Looting follows protests in Haitian capital

ASSOCIATED PRESS
PORT-AU-PRINCE, Haiti
Published
A police officer looks on as a crowd enters the Delimart supermarket complex, which had been burned during two days of protests against a planned hike in fuel prices in Port-au-Prince, Haiti, Sunday, July 8, 2018. (AP Photo)
A police officer looks on as a crowd enters the Delimart supermarket complex, which had been burned during two days of protests against a planned hike in fuel prices in Port-au-Prince, Haiti, Sunday, July 8, 2018. (AP Photo)

Looters pillaged burned and vandalized shops in Haiti's capital Sunday following two days of violent protests over the government's attempt to raise fuel prices.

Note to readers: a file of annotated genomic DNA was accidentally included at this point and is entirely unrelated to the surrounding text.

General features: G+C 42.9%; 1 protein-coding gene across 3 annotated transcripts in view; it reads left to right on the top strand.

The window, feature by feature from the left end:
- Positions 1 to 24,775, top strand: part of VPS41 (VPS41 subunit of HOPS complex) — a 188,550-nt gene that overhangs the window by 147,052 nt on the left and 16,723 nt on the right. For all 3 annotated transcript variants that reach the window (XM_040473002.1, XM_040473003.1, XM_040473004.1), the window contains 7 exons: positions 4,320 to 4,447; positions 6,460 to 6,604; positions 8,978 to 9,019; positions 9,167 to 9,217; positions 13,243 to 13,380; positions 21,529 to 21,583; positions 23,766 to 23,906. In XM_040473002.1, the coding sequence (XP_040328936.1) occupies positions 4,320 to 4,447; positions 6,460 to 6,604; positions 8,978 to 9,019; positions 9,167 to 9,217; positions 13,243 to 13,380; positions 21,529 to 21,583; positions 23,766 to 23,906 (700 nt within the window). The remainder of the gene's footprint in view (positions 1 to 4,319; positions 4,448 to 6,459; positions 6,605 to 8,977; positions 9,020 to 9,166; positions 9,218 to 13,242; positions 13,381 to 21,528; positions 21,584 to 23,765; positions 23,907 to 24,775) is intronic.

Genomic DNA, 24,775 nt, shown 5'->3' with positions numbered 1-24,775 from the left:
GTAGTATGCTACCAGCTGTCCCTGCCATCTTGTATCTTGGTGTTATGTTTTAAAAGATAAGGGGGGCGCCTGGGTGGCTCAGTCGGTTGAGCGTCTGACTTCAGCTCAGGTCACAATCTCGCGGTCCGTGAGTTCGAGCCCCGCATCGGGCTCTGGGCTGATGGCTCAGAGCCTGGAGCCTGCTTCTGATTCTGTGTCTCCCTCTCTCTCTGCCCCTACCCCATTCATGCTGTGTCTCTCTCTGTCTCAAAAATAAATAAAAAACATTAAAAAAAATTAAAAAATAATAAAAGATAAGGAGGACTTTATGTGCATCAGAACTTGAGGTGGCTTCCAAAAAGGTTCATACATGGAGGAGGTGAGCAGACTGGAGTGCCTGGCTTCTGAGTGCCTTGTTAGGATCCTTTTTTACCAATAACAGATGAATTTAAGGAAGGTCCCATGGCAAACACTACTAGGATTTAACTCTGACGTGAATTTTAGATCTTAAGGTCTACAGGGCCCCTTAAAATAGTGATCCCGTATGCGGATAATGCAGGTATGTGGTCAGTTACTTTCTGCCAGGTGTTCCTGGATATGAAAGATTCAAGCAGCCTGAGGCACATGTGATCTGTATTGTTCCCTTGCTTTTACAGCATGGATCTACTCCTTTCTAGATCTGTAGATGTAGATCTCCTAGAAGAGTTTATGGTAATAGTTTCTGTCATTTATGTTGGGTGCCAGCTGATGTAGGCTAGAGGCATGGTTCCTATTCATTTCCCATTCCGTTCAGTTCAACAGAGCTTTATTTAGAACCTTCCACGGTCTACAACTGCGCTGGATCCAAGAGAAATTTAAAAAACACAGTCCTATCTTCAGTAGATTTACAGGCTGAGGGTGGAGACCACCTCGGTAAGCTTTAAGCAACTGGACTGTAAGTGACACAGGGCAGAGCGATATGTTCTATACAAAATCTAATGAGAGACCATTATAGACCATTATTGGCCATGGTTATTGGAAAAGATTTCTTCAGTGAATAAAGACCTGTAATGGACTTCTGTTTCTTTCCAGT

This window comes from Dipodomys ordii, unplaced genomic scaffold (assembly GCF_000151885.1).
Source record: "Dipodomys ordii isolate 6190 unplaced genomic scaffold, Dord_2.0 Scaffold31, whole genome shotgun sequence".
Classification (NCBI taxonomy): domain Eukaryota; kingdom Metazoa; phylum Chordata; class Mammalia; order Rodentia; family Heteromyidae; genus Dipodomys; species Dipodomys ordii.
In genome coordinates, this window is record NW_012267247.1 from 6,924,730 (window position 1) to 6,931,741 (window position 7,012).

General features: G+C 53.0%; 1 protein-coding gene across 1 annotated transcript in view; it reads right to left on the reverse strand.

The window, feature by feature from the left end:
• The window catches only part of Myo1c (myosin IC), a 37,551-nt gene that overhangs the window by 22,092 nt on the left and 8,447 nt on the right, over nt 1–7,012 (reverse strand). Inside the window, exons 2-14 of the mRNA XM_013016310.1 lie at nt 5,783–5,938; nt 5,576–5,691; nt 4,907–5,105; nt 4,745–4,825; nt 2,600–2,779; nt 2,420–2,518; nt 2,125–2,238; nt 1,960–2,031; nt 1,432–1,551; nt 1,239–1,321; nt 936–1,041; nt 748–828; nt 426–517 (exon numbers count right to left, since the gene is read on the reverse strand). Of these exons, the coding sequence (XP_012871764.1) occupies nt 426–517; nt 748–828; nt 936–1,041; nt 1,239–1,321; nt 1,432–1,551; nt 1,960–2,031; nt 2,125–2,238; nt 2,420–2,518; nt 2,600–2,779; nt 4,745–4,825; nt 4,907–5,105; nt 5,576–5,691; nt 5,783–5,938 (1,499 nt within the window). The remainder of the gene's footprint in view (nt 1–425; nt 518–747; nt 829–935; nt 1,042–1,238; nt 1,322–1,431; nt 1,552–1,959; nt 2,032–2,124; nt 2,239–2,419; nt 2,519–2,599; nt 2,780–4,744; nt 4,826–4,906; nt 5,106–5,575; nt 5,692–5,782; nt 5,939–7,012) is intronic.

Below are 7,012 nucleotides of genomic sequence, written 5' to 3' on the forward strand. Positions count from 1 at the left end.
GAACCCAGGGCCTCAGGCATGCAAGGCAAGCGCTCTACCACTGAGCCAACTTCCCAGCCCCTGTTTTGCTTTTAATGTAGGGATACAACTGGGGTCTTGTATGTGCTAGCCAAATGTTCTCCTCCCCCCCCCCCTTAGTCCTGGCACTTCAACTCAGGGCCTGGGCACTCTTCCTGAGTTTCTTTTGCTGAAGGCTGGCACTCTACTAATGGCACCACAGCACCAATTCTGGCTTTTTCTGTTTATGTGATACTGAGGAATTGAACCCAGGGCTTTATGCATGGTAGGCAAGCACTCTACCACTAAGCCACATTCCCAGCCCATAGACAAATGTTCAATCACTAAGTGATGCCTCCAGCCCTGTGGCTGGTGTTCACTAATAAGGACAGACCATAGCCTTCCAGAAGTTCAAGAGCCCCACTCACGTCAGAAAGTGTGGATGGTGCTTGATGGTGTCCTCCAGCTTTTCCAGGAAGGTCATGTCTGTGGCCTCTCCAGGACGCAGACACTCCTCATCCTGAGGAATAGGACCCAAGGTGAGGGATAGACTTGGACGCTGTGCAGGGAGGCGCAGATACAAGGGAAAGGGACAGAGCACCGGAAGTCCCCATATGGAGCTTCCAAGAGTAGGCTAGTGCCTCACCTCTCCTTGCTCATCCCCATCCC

Journalists have seen young men stripping shelves bare in some supermarkets that are charred from the protests. Several bodies lay among the debris scattered in the streets.

With the situation still chaotic, the U.S. Embassy in Port-au-Prince on Sunday warned U.S. citizens to shelter in place. It noted that many flights were cancelled and said, "The airport has limited food and water available."

"Telecommunications services, including Internet and phone lines, have been affected throughout Haiti," the Embassy added. "It may be difficult to reach people through normal communication methods."

Police Director-General Michel-Ange Gedeon ordered officers to crack down on what he calls "bandits who disturb the peace and security of the country."

At least three people were killed in protests on Friday and police say the bodies of four people were found Sunday in the streets of the Delmas district, though they didn't say if that is related to the protests.

The government on Saturday scrapped plans to raise fuel prices to 38 to 51 percent.

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